How ‘gentle’ and ‘authoritative’ can work together


When it comes to raising children, some parents feel they need to commit to the same philosophy.

If you are a gentle or reactive parent, you are always validating your child’s emotions and minimizing the consequences. If you’re an authoritative parent, you set strict boundaries and focus on following established rules.

In fact, parenting works best if you mix styles, says Mona Delahooke, author of “Brain-Body Parenting: How to Stop Managing Behavior and Start Raising Joyful, Resilient Kids.”

“The hype around parenting styles has taken us away from the more relevant question: ‘What does my child need right now?'” says Delahooke, who is a child psychologist.

In some cases your child will need you to provide some emotional security, and other times they will need more rigid guidance.

“Kindness and firmness are not oil and water,” she says. “They can go together.”

How to be a “kind” and “authoritative” parent at the same time

No research is “complex” enough to answer the question, “Which parenting style is best?” said Delahooke.

Instead, parents should focus on meeting their child’s needs. More often than not, it will look like a mix of sweet, responsive, and overbearing parents.

“We don’t have to be harsh or cruel, but we can maintain those non-negotiable boundaries.” she says.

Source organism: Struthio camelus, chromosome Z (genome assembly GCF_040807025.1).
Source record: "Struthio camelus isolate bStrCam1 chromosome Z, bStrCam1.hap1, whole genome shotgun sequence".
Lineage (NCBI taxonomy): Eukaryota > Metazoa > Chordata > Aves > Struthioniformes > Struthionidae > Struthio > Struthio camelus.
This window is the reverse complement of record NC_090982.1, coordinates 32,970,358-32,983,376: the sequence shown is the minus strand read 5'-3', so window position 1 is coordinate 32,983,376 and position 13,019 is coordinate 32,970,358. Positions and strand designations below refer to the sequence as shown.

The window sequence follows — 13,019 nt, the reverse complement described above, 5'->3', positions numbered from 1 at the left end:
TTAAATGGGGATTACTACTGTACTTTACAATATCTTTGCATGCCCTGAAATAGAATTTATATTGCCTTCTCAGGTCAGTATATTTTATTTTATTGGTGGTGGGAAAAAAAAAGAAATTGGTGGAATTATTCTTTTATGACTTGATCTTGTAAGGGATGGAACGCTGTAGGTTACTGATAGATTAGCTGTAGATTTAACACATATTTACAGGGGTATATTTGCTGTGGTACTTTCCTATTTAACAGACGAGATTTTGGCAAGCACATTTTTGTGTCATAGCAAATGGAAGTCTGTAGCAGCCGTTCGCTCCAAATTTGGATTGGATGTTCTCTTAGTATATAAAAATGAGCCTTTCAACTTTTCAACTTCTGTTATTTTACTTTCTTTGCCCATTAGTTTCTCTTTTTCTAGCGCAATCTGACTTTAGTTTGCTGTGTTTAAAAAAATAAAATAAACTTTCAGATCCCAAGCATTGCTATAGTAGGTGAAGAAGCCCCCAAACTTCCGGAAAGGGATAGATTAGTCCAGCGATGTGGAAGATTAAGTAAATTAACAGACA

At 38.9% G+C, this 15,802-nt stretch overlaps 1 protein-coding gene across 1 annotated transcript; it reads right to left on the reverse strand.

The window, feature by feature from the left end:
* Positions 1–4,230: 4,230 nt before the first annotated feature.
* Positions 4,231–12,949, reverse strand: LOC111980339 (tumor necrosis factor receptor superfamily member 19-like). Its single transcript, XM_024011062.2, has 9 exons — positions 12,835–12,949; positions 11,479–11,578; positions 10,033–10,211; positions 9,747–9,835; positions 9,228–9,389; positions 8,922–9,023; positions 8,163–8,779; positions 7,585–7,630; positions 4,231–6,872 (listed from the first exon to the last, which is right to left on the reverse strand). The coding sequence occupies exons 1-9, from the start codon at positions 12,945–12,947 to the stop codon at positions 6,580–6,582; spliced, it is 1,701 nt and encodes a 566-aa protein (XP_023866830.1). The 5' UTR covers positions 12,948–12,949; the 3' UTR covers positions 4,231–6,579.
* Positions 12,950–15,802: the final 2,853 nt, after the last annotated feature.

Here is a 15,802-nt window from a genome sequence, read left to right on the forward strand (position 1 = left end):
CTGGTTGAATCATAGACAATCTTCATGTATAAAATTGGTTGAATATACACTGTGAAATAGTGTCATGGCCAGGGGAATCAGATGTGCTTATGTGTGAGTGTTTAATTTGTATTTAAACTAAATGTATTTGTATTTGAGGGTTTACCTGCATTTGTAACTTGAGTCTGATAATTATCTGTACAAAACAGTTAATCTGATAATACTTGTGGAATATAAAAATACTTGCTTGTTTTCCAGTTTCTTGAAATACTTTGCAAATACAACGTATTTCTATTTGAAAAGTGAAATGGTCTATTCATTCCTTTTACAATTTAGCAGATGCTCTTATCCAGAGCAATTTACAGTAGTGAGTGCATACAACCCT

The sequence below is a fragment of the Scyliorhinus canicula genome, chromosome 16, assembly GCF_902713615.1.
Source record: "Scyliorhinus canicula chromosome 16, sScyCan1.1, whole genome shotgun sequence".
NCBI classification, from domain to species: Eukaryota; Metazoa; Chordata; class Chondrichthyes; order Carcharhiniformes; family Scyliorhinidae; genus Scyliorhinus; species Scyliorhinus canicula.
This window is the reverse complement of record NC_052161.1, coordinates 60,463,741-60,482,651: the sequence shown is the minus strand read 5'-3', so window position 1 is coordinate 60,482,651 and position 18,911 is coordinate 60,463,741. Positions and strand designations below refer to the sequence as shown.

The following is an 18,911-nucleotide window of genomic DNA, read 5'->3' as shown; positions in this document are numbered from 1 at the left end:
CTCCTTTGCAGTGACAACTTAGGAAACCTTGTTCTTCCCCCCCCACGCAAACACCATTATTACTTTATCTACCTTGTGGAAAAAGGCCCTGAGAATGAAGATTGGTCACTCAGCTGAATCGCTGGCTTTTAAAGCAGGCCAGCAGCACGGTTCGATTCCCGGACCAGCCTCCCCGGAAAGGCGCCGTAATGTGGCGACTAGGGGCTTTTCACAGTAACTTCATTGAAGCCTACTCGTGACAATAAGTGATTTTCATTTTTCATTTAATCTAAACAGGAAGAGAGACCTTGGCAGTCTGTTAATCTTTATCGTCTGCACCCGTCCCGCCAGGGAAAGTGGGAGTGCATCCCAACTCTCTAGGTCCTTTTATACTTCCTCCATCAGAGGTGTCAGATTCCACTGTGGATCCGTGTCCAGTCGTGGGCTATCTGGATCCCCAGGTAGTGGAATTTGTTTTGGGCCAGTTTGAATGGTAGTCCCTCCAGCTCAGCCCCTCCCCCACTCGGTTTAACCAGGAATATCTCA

Let’s say your child breaks down because you and your co-parent go on a date without them. Here is how Delahooke would approach this situation:

  1. Help your child manage their emotions. “Instead of just walking away or scolding them for their reaction, you take a few minutes to ‘co-regulate’ and through your voice, facial expression and emotions show a gentle, caring approach,” says Delahooke.
  1. Learn to babysit. Sit down with the caregiver while you’re away and show them how to co-regulate after you’re gone.
  1. Go to your appointment. “It may take a few minutes longer, but it helped build the child’s resilience through a hybrid approach, and you still have to go to your appointment,” she says.

You can extrapolate these steps to a number of situations.

For example, you can understand that a child has trouble getting up in the morning by saying, “I know mornings are hard and you’re tired”, and in the same sentence express that not going to school n it’s just not an option.

“You can be tough, set boundaries and boundaries, and provide emotional security all at the same time,” she says.

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